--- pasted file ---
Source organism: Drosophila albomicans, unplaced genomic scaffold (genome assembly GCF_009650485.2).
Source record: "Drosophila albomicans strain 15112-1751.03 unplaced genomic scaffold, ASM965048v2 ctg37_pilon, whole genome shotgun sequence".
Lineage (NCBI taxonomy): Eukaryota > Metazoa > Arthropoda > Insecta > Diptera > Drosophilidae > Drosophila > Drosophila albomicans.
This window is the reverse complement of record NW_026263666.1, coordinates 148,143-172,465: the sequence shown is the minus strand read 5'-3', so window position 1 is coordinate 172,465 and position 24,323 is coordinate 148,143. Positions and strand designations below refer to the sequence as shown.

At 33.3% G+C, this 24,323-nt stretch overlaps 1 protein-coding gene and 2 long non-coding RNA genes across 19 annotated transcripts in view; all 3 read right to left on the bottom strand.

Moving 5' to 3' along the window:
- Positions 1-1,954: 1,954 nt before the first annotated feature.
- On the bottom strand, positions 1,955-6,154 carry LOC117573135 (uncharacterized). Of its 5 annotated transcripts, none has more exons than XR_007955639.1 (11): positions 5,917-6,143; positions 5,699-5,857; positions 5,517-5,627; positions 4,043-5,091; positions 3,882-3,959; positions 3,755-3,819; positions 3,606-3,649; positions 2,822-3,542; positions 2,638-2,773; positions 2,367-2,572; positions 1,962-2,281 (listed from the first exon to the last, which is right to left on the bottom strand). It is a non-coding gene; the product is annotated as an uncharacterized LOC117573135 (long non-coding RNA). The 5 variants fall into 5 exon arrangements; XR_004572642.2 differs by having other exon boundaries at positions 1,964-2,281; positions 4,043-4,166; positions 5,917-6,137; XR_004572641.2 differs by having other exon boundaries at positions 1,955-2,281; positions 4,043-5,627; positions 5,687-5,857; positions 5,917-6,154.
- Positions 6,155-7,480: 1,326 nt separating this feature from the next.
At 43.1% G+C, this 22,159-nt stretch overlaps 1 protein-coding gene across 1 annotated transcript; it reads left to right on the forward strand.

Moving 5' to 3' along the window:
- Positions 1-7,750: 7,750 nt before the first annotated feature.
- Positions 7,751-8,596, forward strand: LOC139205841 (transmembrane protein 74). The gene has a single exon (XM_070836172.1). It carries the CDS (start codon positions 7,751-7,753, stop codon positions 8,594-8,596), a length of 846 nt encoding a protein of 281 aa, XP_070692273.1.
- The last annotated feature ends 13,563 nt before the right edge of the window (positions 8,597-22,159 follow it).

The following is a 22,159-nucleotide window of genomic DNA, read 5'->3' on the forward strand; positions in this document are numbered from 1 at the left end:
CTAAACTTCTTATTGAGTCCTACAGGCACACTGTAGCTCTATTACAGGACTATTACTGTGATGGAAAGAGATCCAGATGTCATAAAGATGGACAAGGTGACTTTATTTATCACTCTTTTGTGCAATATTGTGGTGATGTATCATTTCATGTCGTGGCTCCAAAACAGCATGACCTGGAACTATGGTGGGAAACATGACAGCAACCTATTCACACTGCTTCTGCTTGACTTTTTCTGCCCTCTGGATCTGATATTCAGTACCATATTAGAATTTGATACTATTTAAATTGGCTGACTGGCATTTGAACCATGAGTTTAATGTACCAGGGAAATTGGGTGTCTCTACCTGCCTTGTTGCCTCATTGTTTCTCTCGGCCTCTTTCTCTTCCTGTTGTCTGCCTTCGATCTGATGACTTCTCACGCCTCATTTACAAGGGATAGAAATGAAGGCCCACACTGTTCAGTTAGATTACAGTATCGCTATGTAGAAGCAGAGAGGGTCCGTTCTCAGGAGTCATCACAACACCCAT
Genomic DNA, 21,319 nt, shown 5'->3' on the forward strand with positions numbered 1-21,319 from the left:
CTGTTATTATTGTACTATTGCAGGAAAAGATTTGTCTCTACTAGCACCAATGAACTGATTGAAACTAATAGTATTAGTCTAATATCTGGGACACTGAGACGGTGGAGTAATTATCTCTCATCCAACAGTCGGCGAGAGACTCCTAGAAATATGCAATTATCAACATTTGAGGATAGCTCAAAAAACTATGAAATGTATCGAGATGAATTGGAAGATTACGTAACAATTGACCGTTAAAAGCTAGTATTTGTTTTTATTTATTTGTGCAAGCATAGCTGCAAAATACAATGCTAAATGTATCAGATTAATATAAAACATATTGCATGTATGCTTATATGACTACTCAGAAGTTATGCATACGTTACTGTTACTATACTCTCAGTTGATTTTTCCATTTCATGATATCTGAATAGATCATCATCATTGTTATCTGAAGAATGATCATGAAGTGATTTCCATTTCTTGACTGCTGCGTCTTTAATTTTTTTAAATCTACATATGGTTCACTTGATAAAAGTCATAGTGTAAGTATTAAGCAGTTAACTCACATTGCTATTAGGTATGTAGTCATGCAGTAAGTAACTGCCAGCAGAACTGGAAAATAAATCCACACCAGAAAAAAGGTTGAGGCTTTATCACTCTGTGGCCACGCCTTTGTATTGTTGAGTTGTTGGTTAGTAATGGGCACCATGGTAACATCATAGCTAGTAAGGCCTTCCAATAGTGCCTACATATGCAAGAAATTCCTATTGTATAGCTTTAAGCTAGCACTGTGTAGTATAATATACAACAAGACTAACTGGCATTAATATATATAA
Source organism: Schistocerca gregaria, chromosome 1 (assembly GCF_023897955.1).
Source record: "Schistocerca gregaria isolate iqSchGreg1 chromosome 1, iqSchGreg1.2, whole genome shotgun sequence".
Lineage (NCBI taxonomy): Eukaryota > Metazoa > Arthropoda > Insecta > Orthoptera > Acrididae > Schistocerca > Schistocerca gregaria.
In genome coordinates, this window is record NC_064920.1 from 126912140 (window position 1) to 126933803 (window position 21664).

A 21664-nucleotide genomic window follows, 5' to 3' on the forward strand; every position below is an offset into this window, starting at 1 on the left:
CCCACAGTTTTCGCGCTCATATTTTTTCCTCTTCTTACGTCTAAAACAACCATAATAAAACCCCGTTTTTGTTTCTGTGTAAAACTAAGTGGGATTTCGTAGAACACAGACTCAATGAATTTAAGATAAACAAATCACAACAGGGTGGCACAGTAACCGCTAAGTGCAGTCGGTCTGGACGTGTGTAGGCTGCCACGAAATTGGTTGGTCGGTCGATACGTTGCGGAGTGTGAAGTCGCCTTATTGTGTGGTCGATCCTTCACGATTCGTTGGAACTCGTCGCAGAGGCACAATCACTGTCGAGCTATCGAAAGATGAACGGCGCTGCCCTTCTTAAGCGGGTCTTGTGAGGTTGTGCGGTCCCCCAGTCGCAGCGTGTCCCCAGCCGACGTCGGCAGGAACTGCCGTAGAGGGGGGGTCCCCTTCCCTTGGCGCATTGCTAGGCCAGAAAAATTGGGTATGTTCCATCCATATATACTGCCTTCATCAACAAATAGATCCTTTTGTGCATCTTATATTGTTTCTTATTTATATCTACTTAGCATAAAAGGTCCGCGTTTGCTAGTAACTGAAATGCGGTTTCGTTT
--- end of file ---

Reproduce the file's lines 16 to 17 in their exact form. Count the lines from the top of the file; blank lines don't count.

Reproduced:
CTAAACTTCTTATTGAGTCCTACAGGCACACTGTAGCTCTATTACAGGACTATTACTGTGATGGAAAGAGATCCAGATGTCATAAAGATGGACAAGGTGACTTTATTTATCACTCTTTTGTGCAATATTGTGGTGATGTATCATTTCATGTCGTGGCTCCAAAACAGCATGACCTGGAACTATGGTGGGAAACATGACAGCAACCTATTCACACTGCTTCTGCTTGACTTTTTCTGCCCTCTGGATCTGATATTCAGTACCATATTAGAATTTGATACTATTTAAATTGGCTGACTGGCATTTGAACCATGAGTTTAATGTACCAGGGAAATTGGGTGTCTCTACCTGCCTTGTTGCCTCATTGTTTCTCTCGGCCTCTTTCTCTTCCTGTTGTCTGCCTTCGATCTGATGACTTCTCACGCCTCATTTACAAGGGATAGAAATGAAGGCCCACACTGTTCAGTTAGATTACAGTATCGCTATGTAGAAGCAGAGAGGGTCCGTTCTCAGGAGTCATCACAACACCCAT
Genomic DNA, 21,319 nt, shown 5'->3' on the forward strand with positions numbered 1-21,319 from the left: